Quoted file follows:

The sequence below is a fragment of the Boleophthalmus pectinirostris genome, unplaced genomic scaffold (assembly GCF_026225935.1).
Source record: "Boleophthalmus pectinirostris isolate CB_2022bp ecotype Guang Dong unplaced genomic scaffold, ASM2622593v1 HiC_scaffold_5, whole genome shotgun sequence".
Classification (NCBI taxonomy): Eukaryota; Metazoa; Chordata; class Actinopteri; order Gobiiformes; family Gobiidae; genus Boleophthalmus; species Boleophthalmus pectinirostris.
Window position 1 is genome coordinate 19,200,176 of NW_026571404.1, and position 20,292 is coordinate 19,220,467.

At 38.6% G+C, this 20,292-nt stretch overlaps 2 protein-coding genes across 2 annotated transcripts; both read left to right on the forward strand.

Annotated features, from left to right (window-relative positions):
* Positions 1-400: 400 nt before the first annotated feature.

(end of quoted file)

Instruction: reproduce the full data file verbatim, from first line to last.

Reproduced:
The sequence below is a fragment of the Boleophthalmus pectinirostris genome, unplaced genomic scaffold (assembly GCF_026225935.1).
Source record: "Boleophthalmus pectinirostris isolate CB_2022bp ecotype Guang Dong unplaced genomic scaffold, ASM2622593v1 HiC_scaffold_5, whole genome shotgun sequence".
Classification (NCBI taxonomy): Eukaryota; Metazoa; Chordata; class Actinopteri; order Gobiiformes; family Gobiidae; genus Boleophthalmus; species Boleophthalmus pectinirostris.
Window position 1 is genome coordinate 19,200,176 of NW_026571404.1, and position 20,292 is coordinate 19,220,467.

At 38.6% G+C, this 20,292-nt stretch overlaps 2 protein-coding genes across 2 annotated transcripts; both read left to right on the forward strand.

Annotated features, from left to right (window-relative positions):
* Positions 1-400: 400 nt before the first annotated feature.